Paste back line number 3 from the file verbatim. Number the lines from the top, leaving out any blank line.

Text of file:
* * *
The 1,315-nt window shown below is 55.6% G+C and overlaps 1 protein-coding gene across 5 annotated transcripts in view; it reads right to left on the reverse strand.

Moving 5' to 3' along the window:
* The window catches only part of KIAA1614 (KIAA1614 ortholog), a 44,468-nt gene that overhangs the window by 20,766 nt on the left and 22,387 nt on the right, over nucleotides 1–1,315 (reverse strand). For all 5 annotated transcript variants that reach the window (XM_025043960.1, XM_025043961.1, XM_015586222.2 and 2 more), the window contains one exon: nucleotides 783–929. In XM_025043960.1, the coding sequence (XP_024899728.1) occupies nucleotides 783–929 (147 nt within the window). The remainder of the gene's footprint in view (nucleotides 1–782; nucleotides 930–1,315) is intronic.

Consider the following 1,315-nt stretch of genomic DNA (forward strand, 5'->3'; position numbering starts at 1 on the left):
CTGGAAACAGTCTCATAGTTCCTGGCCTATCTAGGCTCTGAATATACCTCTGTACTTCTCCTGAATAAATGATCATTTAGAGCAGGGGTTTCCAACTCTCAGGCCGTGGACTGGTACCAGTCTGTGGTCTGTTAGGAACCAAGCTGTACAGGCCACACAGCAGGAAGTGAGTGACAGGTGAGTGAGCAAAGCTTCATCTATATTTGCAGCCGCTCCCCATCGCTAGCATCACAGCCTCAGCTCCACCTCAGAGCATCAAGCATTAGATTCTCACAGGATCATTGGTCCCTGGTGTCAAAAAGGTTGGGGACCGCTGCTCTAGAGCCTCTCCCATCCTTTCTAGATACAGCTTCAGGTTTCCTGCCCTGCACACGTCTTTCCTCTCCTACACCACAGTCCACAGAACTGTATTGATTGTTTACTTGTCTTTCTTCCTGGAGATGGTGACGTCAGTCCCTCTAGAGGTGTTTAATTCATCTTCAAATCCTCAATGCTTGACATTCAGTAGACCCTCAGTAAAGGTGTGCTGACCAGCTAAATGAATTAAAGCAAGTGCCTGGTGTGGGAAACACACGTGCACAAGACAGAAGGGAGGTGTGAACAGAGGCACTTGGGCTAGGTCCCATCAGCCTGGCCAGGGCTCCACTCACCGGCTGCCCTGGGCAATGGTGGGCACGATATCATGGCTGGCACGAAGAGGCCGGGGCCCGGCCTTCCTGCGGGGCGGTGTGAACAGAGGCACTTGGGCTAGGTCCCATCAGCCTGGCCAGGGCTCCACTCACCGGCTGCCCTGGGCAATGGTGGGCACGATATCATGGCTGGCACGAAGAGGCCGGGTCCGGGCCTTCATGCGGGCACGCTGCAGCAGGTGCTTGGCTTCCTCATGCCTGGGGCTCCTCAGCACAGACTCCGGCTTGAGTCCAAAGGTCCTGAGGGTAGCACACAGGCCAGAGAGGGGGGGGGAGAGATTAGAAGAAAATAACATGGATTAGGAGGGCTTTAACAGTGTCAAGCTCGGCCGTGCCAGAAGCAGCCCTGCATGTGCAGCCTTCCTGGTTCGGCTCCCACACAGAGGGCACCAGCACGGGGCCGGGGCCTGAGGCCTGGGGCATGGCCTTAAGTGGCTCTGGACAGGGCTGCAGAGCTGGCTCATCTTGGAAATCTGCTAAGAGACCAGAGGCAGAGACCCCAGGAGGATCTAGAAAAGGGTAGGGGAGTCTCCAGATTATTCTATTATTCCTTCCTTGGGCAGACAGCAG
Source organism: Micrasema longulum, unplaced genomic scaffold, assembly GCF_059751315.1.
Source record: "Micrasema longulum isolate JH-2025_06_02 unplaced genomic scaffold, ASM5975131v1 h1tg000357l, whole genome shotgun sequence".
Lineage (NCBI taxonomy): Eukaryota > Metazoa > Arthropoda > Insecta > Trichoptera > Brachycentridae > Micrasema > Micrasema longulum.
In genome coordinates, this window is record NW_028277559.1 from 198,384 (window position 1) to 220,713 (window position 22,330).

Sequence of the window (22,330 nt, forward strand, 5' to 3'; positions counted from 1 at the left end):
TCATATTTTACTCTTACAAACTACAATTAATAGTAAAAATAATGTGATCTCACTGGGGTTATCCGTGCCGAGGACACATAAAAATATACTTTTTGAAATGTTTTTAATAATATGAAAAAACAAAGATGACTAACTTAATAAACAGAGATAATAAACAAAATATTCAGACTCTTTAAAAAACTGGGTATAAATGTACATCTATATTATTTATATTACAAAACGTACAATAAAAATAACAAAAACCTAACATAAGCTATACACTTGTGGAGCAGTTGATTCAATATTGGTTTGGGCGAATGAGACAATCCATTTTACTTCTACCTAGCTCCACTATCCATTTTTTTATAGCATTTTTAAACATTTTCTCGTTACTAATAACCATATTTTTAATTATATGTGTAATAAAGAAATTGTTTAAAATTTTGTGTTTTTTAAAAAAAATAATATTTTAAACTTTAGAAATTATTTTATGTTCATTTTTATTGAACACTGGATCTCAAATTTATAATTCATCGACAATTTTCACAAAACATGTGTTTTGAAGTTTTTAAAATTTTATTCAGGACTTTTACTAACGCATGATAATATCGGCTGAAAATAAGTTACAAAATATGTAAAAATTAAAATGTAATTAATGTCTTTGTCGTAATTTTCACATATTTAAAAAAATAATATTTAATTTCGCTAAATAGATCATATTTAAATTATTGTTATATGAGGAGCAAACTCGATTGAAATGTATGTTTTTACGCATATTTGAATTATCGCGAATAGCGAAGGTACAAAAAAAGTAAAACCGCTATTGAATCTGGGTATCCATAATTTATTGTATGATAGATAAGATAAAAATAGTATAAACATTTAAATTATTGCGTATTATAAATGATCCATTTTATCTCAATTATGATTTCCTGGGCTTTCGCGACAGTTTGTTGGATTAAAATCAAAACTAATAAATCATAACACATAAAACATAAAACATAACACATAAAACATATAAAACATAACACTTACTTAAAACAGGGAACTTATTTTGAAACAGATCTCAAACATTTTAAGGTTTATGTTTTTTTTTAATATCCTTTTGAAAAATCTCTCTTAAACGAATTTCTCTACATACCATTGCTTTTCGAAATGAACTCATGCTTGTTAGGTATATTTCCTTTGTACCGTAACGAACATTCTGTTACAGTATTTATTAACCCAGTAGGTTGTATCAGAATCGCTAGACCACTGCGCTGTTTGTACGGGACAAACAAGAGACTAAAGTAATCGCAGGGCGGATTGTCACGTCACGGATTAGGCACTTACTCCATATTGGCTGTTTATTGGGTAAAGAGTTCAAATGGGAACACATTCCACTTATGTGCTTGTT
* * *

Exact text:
* The window catches only part of KIAA1614 (KIAA1614 ortholog), a 44,468-nt gene that overhangs the window by 20,766 nt on the left and 22,387 nt on the right, over nucleotides 1–1,315 (reverse strand). For all 5 annotated transcript variants that reach the window (XM_025043960.1, XM_025043961.1, XM_015586222.2 and 2 more), the window contains one exon: nucleotides 783–929. In XM_025043960.1, the coding sequence (XP_024899728.1) occupies nucleotides 783–929 (147 nt within the window). The remainder of the gene's footprint in view (nucleotides 1–782; nucleotides 930–1,315) is intronic.